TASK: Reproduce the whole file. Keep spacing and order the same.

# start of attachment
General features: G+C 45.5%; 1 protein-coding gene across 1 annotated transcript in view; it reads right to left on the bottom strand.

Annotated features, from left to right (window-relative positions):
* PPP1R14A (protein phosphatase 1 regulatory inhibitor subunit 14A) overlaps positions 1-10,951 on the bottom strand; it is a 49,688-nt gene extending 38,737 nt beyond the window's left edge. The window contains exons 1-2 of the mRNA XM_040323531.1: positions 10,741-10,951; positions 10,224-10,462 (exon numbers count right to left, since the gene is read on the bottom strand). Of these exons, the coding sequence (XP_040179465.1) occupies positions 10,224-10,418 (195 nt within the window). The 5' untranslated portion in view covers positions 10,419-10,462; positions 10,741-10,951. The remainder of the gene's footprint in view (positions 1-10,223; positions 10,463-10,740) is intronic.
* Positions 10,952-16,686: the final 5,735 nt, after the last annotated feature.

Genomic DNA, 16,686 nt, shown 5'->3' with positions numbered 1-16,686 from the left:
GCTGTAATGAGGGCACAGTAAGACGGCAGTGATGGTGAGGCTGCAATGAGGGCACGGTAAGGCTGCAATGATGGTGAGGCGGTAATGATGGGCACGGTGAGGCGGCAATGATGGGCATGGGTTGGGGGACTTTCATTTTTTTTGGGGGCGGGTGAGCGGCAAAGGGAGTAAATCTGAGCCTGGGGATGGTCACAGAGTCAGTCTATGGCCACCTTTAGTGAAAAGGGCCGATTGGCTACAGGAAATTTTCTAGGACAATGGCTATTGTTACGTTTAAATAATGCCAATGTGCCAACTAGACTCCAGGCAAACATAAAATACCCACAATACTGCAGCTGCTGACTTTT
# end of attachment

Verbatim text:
General features: G+C 45.5%; 1 protein-coding gene across 1 annotated transcript in view; it reads right to left on the bottom strand.

Annotated features, from left to right (window-relative positions):
* PPP1R14A (protein phosphatase 1 regulatory inhibitor subunit 14A) overlaps positions 1-10,951 on the bottom strand; it is a 49,688-nt gene extending 38,737 nt beyond the window's left edge. The window contains exons 1-2 of the mRNA XM_040323531.1: positions 10,741-10,951; positions 10,224-10,462 (exon numbers count right to left, since the gene is read on the bottom strand). Of these exons, the coding sequence (XP_040179465.1) occupies positions 10,224-10,418 (195 nt within the window). The 5' untranslated portion in view covers positions 10,419-10,462; positions 10,741-10,951. The remainder of the gene's footprint in view (positions 1-10,223; positions 10,463-10,740) is intronic.
* Positions 10,952-16,686: the final 5,735 nt, after the last annotated feature.

Genomic DNA, 16,686 nt, shown 5'->3' with positions numbered 1-16,686 from the left:
GCTGTAATGAGGGCACAGTAAGACGGCAGTGATGGTGAGGCTGCAATGAGGGCACGGTAAGGCTGCAATGATGGTGAGGCGGTAATGATGGGCACGGTGAGGCGGCAATGATGGGCATGGGTTGGGGGACTTTCATTTTTTTTGGGGGCGGGTGAGCGGCAAAGGGAGTAAATCTGAGCCTGGGGATGGTCACAGAGTCAGTCTATGGCCACCTTTAGTGAAAAGGGCCGATTGGCTACAGGAAATTTTCTAGGACAATGGCTATTGTTACGTTTAAATAATGCCAATGTGCCAACTAGACTCCAGGCAAACATAAAATACCCACAATACTGCAGCTGCTGACTTTT